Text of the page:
Latest figures have shown that more than 20,000 women had 20 or more eggs retrieved during their IVF cycle, many more than is necessary
According to answers taken from parliamentary questions, more than four times more eggs than needed were retrieved.
The figures have prompted a call for more to be done to restrict the number of eggs are retrieved during an IVF cycle.
Labour MP Siobhain McDonagh told the Daily Express newspaper she wants changes made to the Human Fertilisation and Embryology Act to protect women.
She said: “IVF is now a huge industry and I believe sometimes desperate and vulnerable women are given too many drugs.”
Figures show that 50,000 women – said to be about 16 per cent of the 330,000 who have IVF – had more than the optimal 15 eggs retrieved in one cycle.
More than 20,000 women had 20 or more collected, almost 2,000 women had more than 31 collected, and more than 61 were harvested from ten women.
One of the main factors of overstimulating in IVF is Ovarian Hyperstimulation Syndrome(OHSS). OHSS is when a serious side effect of the drugs used to stimulate the ovaries to produce follicles. It is caused by the build-up of fluid in the body once the eggs have been removed from the follicles. In mild cases this can lead to bloating, to hospitalisation and even rare instances, blood clots, stroke and death. Women with polycystic ovarian syndrome are more susceptible to the condition and must be monitored closely.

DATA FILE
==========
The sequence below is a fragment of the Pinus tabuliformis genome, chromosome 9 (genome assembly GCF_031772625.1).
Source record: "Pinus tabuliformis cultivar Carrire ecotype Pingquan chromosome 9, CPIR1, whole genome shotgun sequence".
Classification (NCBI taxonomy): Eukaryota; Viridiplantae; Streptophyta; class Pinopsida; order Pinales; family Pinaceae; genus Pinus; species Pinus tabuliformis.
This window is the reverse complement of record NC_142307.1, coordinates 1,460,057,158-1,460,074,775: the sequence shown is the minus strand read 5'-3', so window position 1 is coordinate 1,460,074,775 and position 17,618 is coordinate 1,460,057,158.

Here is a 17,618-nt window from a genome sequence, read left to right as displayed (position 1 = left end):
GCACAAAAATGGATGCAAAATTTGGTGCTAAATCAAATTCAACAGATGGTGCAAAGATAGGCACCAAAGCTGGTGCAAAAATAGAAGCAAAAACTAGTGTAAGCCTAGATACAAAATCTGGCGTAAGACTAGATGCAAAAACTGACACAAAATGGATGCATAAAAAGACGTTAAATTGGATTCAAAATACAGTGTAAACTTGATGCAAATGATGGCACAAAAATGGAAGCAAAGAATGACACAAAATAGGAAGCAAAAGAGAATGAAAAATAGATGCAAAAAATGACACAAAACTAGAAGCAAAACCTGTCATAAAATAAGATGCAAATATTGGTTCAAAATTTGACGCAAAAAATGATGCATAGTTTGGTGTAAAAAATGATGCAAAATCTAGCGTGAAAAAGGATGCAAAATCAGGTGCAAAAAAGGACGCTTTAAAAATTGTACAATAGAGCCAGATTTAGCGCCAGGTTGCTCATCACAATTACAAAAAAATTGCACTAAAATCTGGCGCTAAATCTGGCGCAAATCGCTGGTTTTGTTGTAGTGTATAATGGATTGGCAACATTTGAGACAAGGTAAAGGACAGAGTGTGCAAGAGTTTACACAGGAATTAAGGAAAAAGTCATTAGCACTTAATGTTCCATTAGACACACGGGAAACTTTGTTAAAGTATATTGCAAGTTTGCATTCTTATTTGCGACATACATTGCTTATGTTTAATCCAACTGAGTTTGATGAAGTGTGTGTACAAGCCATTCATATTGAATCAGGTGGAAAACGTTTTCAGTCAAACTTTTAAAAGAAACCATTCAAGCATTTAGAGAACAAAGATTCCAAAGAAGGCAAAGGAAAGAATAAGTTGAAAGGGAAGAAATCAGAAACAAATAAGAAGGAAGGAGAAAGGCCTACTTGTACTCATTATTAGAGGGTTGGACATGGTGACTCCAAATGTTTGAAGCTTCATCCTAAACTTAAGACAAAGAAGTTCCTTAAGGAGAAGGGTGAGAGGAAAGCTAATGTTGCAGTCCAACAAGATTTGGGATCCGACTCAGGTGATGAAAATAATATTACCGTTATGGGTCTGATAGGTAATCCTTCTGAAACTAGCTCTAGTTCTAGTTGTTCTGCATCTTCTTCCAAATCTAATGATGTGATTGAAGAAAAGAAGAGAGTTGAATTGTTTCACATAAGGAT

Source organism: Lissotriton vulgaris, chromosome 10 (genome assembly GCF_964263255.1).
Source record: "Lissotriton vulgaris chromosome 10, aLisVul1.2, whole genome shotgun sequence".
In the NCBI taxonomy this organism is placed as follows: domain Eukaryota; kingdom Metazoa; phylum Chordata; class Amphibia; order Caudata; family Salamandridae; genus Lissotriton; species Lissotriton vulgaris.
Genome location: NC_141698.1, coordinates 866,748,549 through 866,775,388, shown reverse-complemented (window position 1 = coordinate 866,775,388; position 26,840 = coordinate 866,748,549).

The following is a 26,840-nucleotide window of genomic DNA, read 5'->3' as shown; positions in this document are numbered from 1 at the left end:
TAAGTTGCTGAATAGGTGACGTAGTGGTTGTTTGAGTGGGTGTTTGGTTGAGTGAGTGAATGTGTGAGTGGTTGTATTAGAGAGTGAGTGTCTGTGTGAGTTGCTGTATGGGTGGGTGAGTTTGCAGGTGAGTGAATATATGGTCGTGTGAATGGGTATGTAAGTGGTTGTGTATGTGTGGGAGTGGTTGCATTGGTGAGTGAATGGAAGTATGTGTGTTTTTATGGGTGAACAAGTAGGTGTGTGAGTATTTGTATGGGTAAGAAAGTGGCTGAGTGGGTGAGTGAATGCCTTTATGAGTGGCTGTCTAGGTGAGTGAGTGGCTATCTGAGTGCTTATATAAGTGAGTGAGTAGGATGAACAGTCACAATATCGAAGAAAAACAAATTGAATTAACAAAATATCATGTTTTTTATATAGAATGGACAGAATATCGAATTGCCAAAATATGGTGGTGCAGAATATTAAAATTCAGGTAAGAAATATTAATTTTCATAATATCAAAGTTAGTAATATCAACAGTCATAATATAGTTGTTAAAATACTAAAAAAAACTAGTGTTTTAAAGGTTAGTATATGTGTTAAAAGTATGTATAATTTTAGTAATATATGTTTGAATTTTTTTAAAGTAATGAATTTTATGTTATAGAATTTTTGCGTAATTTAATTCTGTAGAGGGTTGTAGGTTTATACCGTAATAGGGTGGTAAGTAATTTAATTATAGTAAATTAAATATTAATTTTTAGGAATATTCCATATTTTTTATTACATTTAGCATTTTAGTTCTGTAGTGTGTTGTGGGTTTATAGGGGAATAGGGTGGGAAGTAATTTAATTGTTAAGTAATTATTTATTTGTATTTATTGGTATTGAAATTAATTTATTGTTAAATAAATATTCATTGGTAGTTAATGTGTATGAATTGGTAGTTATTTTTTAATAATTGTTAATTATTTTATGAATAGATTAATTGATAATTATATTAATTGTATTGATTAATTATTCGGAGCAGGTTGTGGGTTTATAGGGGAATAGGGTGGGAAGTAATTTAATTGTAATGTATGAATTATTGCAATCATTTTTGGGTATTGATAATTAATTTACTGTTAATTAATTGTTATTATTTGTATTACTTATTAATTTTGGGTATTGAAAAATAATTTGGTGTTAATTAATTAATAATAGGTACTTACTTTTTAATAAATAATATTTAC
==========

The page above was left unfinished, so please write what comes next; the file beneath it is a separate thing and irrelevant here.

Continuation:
Clinics tend to use a milder form of IVF if a patient is more likely to experience OHSS to alleviate the risk.
A spokeswoman for the Human Fertility and Embryology Authority said egg retrieval was an important part of IVF.
She said it “mostly occurs without any harm” but it expected clinics to abide by its guidelines to minimise any risk.
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